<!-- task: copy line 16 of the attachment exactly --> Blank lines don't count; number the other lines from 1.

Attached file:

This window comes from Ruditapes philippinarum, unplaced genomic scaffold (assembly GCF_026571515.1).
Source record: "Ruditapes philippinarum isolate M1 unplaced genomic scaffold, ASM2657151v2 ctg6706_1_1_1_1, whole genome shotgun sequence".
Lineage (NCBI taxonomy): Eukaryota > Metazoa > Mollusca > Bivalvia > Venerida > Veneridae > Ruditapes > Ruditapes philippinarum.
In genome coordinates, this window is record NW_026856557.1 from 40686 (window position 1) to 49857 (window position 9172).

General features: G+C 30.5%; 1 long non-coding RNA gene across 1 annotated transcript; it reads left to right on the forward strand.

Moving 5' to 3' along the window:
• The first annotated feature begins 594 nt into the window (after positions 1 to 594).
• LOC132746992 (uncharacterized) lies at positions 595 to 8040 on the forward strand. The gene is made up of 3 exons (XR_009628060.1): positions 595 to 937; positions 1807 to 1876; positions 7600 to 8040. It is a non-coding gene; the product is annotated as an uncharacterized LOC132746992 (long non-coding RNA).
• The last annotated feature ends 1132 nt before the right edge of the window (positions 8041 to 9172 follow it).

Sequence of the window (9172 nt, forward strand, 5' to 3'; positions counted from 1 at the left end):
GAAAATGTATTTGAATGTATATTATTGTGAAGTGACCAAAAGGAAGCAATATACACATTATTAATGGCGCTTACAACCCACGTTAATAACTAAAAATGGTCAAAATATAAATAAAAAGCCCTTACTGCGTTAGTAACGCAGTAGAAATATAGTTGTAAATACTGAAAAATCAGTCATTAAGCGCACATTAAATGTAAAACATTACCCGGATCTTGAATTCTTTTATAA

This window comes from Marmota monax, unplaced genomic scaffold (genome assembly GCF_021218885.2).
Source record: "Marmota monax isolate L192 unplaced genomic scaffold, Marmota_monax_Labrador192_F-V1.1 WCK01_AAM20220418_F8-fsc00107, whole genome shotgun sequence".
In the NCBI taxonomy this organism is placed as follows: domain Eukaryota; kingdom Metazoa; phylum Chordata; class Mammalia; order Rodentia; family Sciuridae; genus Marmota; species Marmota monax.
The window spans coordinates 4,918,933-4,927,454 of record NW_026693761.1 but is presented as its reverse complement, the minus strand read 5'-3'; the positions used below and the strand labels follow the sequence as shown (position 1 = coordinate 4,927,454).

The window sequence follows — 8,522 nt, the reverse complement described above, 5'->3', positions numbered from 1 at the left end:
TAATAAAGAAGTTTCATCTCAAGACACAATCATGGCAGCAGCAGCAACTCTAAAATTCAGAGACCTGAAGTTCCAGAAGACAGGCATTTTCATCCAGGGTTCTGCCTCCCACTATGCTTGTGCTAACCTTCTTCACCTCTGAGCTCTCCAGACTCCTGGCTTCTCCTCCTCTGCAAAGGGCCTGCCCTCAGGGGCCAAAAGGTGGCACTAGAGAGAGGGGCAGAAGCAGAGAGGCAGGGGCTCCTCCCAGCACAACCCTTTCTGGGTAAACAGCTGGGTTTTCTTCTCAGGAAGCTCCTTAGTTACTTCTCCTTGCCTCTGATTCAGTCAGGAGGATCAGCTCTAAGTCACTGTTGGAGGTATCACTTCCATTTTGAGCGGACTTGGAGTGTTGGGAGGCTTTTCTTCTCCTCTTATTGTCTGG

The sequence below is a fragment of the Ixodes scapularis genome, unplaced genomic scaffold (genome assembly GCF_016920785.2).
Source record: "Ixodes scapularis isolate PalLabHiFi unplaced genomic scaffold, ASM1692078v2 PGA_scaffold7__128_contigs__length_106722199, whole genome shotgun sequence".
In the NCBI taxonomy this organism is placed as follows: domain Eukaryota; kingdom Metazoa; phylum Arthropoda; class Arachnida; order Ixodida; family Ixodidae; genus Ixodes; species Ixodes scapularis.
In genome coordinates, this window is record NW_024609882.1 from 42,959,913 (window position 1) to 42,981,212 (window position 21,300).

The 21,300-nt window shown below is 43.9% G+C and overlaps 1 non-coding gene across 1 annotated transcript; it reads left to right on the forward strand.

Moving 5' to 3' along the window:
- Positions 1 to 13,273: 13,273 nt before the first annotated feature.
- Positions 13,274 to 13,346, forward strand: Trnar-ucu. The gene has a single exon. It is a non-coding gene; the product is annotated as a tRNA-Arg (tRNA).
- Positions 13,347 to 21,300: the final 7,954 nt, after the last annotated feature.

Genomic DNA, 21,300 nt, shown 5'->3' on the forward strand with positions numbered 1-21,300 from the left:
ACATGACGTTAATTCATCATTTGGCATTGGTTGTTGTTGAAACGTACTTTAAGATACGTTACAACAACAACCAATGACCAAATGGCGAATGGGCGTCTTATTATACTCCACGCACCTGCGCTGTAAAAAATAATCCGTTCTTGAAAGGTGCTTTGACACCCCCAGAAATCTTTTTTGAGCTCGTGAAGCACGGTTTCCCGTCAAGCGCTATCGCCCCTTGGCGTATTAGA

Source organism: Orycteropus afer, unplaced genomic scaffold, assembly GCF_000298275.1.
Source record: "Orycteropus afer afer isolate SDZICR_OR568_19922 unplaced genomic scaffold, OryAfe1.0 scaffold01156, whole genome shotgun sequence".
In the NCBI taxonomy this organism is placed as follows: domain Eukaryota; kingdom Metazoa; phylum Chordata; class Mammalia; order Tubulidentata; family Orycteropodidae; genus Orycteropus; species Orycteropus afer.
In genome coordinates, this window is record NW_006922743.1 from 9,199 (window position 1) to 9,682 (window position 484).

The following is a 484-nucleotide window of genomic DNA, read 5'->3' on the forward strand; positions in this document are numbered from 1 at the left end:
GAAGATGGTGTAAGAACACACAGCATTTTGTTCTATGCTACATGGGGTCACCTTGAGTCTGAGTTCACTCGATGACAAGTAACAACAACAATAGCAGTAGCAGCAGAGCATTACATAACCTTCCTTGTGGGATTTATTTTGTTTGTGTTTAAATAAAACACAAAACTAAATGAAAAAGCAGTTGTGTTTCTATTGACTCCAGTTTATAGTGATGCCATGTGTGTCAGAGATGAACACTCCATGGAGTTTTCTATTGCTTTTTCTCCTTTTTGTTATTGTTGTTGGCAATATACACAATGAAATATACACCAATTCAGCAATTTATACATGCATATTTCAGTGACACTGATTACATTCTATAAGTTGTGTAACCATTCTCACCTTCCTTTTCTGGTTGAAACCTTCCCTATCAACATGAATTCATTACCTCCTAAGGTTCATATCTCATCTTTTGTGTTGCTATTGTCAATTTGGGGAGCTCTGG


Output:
The window sequence follows — 8,522 nt, the reverse complement described above, 5'->3', positions numbered from 1 at the left end: